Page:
FEATURE: soundfestival | NARC. | Reliably Informed | Music and Creative Arts News for Newcastle and the North East

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Don’t let the nickname The Granite City put you off, in the right light Aberdeen’s grey buildings turn into sparkling architectural delights. The city is located a mere four hour train journey from Newcastle, and what a journey it is – after passing through Edinburgh, the train journey hugs the North East Scottish coast, offering miles of sandy beach views and the odd crumbling castle gazing forlornly out to sea. With much of Aberdeen’s industry relying on oil and gas workers, the city’s hotels are curiously quiet during the weekends, making it a rather handy weekend destination from the North East. We stayed at the centrally located Aberdeen Douglas Hotel, the listed building is one of the city’s oldest hotels and offers a comfortably decadent base at a reasonable price (online deals can set you back as little as £68 for a double room). They do a cracking breakfast too.

Home to no less than three cathedrals (the stunning 14th Century St Machar’s Cathedral, the only medieval granite cathedral in the world, located in the Old Town is a particularly beautiful example), imposing buildings like Marischal College, which now houses the City Council, rub shoulders with the usual mix of modern shopping malls and high street chains. Dig a little deeper and you’ll find contemporary design and music store Chameleon, the Rosemount area is home to independent clothing boutiques including The Closet Vintage and furniture and clothing store Peapod, plus quirky bars and venues.

Quirkiness is also a staple ingredient of the Aberdeen Festivals programme, which offers a range of events throughout the year that will suit all tastes. When we visited, the Open Studios weekend was in full swing, with the city’s galleries open to the public to have a nosy around. Contemporary dance fans will find delight in DanceLive (9th-20th October), with a huge range of international and local talent producing world-class performances; while later in the month, soundfestival, Scotland’s festival of new music, offers the opportunity to discover a variety of new music from across the globe.


Red Note Ensemble perform as part of 13 Vices at Woodend Barn     

Individuality seems to be a key factor of Aberdeen’s charm, from the architecture to the city beach, Footdee – known locally as Fittie – where surfers brave the occasional wave and everyone else munches ice cream, helps to make the city feel a world away from Edinburgh’s haughty history or Glasgow’s occasionally austere atmosphere. That ‘punk’ brewery BrewDog began here comes as no surprise, and some of the city’s watering holes and restaurants have a charm all of their own, with a proud sense of individualism. Music venues like the celebrated hidden gem The Lemon Tree, hosts everything from indie bands to contemporary folk, while bars including jazz-centric The Blue Lamp and venue and club The Tunnels also provide music lovers with much to see. The city’s dining scene is alive and kicking, with locally-run eateries thriving. High quality local ingredients are the order of the day at Rye & Soda, whose impressive gin collection is worth the visit alone. A seafood heavy menu takes inspiration from the city’s location, with classic dishes alongside contemporary fusions. Check out the group’s other bar The Tippling House, a subterranean tavern serving boutique spirits and fine Scottish ales.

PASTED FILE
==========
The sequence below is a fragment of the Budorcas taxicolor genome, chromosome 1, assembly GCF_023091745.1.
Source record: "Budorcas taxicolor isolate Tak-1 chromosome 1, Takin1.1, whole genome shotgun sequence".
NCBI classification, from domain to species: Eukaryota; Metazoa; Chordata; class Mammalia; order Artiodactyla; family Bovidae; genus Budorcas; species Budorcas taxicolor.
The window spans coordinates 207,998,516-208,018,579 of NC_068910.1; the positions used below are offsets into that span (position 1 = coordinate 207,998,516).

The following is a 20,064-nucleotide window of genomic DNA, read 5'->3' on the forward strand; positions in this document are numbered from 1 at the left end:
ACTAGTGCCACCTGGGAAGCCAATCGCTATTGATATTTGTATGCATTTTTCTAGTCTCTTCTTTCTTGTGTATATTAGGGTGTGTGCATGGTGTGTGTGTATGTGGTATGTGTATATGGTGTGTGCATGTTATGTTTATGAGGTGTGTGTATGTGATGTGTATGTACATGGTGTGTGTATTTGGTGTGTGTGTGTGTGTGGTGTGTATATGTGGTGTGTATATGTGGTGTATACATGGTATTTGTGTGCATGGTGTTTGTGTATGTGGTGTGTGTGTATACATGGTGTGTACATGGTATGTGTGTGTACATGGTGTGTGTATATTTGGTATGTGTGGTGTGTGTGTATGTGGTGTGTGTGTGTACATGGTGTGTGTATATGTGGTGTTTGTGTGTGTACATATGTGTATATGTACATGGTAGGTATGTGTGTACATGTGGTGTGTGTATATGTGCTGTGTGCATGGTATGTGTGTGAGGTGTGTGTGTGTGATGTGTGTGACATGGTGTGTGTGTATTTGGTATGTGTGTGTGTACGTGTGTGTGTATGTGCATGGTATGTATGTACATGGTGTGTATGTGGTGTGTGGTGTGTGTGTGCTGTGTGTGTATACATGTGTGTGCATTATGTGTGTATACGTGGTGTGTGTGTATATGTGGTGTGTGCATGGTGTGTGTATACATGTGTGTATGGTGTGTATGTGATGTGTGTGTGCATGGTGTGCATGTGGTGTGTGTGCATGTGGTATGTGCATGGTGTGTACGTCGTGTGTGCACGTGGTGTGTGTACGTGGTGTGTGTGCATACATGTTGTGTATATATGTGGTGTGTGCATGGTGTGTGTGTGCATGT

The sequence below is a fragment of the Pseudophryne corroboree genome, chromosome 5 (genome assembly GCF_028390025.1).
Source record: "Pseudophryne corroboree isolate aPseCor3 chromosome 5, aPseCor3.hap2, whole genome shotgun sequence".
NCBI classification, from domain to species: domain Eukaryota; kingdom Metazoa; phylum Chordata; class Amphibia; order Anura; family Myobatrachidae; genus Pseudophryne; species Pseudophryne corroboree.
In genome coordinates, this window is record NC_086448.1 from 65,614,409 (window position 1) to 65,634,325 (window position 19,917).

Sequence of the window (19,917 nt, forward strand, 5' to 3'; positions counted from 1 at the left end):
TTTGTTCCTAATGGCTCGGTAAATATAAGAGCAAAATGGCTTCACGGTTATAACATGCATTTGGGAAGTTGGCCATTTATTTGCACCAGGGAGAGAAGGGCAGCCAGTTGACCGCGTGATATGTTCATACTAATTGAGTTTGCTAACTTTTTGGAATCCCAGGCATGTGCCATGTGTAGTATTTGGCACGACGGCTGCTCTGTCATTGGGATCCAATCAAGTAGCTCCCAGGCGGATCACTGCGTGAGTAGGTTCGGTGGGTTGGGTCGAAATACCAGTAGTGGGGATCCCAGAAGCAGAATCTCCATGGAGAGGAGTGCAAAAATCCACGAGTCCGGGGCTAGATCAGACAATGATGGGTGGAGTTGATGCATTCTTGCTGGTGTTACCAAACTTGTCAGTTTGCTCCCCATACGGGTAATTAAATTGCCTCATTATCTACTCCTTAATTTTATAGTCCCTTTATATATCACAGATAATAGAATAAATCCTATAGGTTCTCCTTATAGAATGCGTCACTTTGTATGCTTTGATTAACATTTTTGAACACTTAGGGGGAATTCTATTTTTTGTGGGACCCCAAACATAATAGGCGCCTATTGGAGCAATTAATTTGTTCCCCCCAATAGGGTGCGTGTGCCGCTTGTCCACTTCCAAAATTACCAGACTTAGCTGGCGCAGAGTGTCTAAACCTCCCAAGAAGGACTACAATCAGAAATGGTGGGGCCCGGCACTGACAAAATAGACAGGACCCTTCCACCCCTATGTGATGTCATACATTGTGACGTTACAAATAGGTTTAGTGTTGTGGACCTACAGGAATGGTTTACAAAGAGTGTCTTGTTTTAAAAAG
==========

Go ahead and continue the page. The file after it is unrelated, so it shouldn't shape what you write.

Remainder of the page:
If an excuse was needed to visit Aberdeen, soundfestival (22nd October-9th November) is a particular highlight of the autumn festival season, presenting a wide-ranging programme of entertainment, with many multi-discipline events providing particular highlights. Showcasing everything from modern contemporary classical, brand new operas and some superb local talent to international stars, the line-up is presented across Aberdeenshire’s cultural venues, with a portion of the programme taking place in regional institutions and quirky, out of the way locations. Much of the programme is collaborative in nature, meaning some of the highlights are carefully chosen and unique.

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Ensemble Thing     

Here are a few of our top tips for the forthcoming festival:

  • The Two Worlds Collide cross-discipline art installation uses sound and image to create an immersive and emotional experience (Seventeen gallery, 22nd October-7th November)
  • In Cahoots showcases some of the best Scottish composers and performers as part of the In Cahoots Conference on cross-art form collaborations (ACT Aberdeen, 23rd-24th October)
  • Ensemble Thing sees six composers collaborate on a single composition (ACT Aberdeen, 23rd-24th Oct)
  • Sandglass is a new dance/music work exploring memory, documentary, time and place, based on recollections and shared experiences of people from Aberdeen (The Lemon Tree, 23rd-24th October)
  • Magnetic North: Requiem for Edward Snowden (main image above) is a large scale live audio-visual performance piece based around the actions of whistleblower Edward Snowden (ACT Aberdeen, 23rd October)
  • 13 Vices explores the weird, humorous, dark and exotic world of contemporary vices. Part of Curious, a curated series of evening events sharing food and contemporary music, dance and theatre (Woodend Barn, Banchory, 6th November)
  • The Last Siren is a surprising and exciting combination of myth, opera and ‘happening’ which features some of the finest talents in their respective fields (The Lemon Tree, 7th November)
  • soundsessions provides a platform for fresh new music, where you can also get some top notch food in quirky surroundings (Musa, 30th & 31st October, 6th & 7th November)

For more information on the city itself, including tips on where to stay, eat, drink and shop, visit the Visit Aberdeen website



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